Seasons of Time

6 July 2018

An artist's interpretation of the exoplanet Kepler-186f. NASA Ames/JPL-Caltech/T. Pyle
An artist’s interpretation of the exoplanet Kepler-186f.

Earth is the only planet in the universe known to harbor life. Earth’s orbital distance from the Sun ensures that it is not too hot, not too cold, and able to have liquid water on its surface. In other words, Earth lies within the Sun’s habitable zone. We’ve discovered many exoplanets within the habitable zones of their respective stars, making them potentially habitable. But temperature isn’t the only requirement for life. Mars, and Venus are also in the Sun’s habitable zone, but are not lush living worlds. Part of the reason for that is the variation of seasons over time.

Seasons are caused by the tilt of a planet’s rotational axis relative to its orbital plane, known as obliquity. Earth, for example, has an obliquity of about 23.5 degrees, while Mars has an obliquity of about 25 degrees. So both Earth and Mars experience similar seasons. But the axial tilt of Mars isn’t stable over time. Over millions of years the Martian obliquity has varied from zero degrees to almost 60 degrees. This is because Mars interacts gravitationally with Earth and other planets in the inner solar system, and those little gravitational tugs cause the tilt of Mars to change over time. The same thing would happen to Earth were it not for the Moon. The gravitational tug of the Moon on Earth helps keep its obliquity stable, so it only varies between 22 degrees to 25 degrees. Earth has had pretty stable seasons over millions of years, while the instability of the Martian seasons has caused much of its surface water to evaporate, leaving it baren and dry.

For exoplanets, a similar effect could occur. Planets in the habitable zone would likely experience gravitational tugs from sibling planets, and that could make their seasons unstable. If a planet needs a large moon to keep its seasons stable, then life is probably very, very rare. Earth has the largest moon in the solar system, relative to its size, and most exoplanets wouldn’t have such a companion. But a recent study has shown that exoplanets don’t need a large moon to have stable seasons.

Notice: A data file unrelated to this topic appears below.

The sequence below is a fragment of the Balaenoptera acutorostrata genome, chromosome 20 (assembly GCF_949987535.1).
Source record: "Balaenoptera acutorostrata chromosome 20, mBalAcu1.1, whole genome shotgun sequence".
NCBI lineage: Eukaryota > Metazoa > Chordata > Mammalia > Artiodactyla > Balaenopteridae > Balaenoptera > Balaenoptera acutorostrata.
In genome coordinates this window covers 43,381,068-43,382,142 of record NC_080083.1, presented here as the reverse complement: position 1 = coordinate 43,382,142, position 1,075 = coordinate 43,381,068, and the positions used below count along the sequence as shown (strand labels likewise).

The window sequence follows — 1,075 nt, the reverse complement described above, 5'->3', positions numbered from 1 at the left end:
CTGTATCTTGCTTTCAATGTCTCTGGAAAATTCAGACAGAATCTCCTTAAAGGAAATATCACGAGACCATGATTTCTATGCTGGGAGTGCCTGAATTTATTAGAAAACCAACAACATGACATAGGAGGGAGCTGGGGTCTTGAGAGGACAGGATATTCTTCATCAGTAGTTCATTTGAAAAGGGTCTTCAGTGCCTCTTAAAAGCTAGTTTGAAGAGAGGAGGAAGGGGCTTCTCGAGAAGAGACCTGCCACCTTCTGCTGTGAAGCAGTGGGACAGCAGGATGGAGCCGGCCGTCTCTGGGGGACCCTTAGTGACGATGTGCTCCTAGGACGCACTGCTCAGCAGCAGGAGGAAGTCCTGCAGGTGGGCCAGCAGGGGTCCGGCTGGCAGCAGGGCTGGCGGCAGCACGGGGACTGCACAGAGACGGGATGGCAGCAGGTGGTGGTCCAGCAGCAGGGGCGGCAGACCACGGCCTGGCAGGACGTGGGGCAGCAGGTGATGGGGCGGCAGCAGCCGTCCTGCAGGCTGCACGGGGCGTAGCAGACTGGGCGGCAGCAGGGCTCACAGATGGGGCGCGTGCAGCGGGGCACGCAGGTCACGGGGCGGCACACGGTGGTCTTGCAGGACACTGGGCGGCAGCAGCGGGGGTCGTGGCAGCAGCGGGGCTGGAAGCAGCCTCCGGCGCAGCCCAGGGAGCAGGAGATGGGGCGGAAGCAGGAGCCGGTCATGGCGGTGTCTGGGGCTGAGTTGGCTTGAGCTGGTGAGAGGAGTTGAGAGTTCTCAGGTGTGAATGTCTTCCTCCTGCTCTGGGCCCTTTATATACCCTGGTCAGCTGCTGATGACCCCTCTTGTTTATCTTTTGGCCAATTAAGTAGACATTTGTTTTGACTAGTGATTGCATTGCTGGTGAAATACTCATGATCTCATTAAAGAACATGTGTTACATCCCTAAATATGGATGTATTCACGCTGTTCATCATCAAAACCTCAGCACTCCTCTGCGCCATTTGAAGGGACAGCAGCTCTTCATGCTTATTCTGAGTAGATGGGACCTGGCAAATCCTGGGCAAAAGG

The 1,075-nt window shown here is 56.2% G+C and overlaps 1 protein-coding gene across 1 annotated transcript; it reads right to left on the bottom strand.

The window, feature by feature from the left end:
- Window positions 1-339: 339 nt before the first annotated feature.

Using computer simulations, a team analyzed the motion of two exoplanets, Kepler-62f and Kepler-186f.1 These exoplanets are a bit more massive than Earth, and each orbit in their star’s habitable zone. Both systems also have at least five exoplanets, similar to the inner solar system. They assumed the rotation of these planets was similar to Earth (about a day), and calculated how the gravitational tugs of their siblings affected axial tilt. They found that the obliquity of the planets could remain fairly stable over millions of years, and that would mean stable or slowly changing seasons. This held true even if the exoplanets don’t have a large moon.

This doesn’t mean that either exoplanet has life, but it does show that planets don’t need a large moon to have stable seasons. And that means the possibility of extraterrestrial life is a bit better than we feared.

  1. Shan, Yutong, and Gongjie Li. “Obliquity Variations of Habitable Zone Planets Kepler-62f and Kepler-186f.” The Astronomical Journal 155.6 (2018): 237. ↩︎